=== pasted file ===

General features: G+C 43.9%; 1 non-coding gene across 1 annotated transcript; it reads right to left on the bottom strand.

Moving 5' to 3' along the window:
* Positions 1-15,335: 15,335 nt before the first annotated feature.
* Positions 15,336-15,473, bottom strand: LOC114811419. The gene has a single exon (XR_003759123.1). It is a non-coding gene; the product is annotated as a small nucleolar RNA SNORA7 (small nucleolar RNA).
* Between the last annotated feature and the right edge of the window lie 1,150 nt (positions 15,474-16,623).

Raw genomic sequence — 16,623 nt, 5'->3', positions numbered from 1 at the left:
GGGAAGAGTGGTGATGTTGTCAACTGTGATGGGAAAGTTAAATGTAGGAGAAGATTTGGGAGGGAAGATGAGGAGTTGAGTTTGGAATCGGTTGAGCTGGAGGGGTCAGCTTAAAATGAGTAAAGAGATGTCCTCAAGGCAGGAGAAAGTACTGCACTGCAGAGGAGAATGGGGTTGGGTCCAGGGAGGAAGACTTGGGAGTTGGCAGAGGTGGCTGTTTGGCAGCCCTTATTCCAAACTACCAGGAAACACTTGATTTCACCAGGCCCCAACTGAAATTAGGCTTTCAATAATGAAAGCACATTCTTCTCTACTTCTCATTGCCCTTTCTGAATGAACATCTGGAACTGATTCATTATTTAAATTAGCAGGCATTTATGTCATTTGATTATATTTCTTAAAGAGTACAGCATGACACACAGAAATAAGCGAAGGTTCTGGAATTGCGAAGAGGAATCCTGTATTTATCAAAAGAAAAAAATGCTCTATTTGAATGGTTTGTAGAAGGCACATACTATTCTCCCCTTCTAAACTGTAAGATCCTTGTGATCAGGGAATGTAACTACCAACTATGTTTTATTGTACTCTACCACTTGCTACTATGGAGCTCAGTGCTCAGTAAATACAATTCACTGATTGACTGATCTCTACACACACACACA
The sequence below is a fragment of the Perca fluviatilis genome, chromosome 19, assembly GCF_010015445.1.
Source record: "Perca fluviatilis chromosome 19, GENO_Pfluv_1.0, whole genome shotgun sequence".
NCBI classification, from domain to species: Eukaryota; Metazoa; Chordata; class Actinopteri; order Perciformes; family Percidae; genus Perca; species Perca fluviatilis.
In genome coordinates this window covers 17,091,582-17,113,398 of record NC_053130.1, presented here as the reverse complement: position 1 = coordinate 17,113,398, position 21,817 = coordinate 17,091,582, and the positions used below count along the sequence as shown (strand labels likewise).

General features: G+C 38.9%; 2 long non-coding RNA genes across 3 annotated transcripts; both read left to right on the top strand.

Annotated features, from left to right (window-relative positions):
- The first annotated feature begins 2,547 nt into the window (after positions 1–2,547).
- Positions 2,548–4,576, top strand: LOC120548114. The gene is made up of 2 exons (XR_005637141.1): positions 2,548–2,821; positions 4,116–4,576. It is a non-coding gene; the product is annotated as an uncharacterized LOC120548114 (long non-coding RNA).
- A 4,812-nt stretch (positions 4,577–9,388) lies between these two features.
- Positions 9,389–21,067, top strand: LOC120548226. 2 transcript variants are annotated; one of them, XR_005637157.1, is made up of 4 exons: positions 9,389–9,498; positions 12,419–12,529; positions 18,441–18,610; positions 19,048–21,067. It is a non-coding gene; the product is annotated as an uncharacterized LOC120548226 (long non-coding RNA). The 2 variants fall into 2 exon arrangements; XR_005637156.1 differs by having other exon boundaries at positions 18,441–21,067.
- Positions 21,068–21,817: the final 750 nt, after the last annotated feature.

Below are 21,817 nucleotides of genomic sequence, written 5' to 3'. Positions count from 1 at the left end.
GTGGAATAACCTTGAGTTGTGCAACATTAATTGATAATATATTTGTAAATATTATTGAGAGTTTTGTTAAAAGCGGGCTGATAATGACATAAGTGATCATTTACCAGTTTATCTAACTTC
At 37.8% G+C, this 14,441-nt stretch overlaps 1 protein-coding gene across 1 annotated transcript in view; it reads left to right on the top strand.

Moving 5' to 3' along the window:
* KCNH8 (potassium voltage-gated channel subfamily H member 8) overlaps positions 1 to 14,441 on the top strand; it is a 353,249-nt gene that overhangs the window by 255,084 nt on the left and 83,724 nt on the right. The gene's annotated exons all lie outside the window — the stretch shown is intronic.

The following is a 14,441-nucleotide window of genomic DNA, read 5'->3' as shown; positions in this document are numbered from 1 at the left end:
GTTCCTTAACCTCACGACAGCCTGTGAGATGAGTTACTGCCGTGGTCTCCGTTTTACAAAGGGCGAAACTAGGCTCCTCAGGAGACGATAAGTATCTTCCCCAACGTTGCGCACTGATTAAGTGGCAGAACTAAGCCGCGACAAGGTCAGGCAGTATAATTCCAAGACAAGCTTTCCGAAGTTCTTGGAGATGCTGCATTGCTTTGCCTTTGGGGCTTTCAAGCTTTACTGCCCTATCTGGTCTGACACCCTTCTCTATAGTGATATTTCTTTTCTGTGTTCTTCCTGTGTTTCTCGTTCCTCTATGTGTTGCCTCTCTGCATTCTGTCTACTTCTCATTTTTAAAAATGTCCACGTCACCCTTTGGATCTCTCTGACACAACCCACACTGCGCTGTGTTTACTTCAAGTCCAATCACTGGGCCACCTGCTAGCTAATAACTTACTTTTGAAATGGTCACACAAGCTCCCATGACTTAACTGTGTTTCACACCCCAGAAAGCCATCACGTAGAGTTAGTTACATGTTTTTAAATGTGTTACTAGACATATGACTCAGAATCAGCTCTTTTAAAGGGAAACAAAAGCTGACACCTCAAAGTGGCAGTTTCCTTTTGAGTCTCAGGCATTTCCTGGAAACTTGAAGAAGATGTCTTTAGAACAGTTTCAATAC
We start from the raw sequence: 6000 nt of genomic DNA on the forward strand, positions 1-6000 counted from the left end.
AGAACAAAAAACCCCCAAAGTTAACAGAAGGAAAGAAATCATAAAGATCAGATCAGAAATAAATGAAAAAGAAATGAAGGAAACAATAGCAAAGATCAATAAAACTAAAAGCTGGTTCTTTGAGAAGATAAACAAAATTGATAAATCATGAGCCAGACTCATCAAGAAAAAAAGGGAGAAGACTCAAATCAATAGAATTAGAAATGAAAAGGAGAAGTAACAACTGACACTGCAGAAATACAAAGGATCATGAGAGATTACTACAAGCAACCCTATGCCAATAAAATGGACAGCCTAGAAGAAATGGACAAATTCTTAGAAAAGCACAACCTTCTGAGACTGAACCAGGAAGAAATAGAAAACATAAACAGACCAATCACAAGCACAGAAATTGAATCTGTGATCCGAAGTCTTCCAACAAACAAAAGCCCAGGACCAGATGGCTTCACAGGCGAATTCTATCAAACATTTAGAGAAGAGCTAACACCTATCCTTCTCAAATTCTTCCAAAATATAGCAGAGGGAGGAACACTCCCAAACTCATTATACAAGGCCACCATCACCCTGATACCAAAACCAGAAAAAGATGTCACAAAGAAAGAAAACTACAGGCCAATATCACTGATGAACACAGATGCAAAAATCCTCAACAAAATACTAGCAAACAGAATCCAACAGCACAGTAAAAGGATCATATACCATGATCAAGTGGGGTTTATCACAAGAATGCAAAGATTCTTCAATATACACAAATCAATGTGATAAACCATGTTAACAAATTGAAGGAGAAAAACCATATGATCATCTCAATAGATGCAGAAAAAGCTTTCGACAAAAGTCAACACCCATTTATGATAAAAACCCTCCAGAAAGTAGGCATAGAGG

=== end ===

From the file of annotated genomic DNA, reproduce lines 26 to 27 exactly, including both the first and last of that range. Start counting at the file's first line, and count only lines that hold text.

We start from the raw sequence: 6000 nt of genomic DNA on the forward strand, positions 1-6000 counted from the left end.
AGAACAAAAAACCCCCAAAGTTAACAGAAGGAAAGAAATCATAAAGATCAGATCAGAAATAAATGAAAAAGAAATGAAGGAAACAATAGCAAAGATCAATAAAACTAAAAGCTGGTTCTTTGAGAAGATAAACAAAATTGATAAATCATGAGCCAGACTCATCAAGAAAAAAAGGGAGAAGACTCAAATCAATAGAATTAGAAATGAAAAGGAGAAGTAACAACTGACACTGCAGAAATACAAAGGATCATGAGAGATTACTACAAGCAACCCTATGCCAATAAAATGGACAGCCTAGAAGAAATGGACAAATTCTTAGAAAAGCACAACCTTCTGAGACTGAACCAGGAAGAAATAGAAAACATAAACAGACCAATCACAAGCACAGAAATTGAATCTGTGATCCGAAGTCTTCCAACAAACAAAAGCCCAGGACCAGATGGCTTCACAGGCGAATTCTATCAAACATTTAGAGAAGAGCTAACACCTATCCTTCTCAAATTCTTCCAAAATATAGCAGAGGGAGGAACACTCCCAAACTCATTATACAAGGCCACCATCACCCTGATACCAAAACCAGAAAAAGATGTCACAAAGAAAGAAAACTACAGGCCAATATCACTGATGAACACAGATGCAAAAATCCTCAACAAAATACTAGCAAACAGAATCCAACAGCACAGTAAAAGGATCATATACCATGATCAAGTGGGGTTTATCACAAGAATGCAAAGATTCTTCAATATACACAAATCAATGTGATAAACCATGTTAACAAATTGAAGGAGAAAAACCATATGATCATCTCAATAGATGCAGAAAAAGCTTTCGACAAAAGTCAACACCCATTTATGATAAAAACCCTCCAGAAAGTAGGCATAGAGG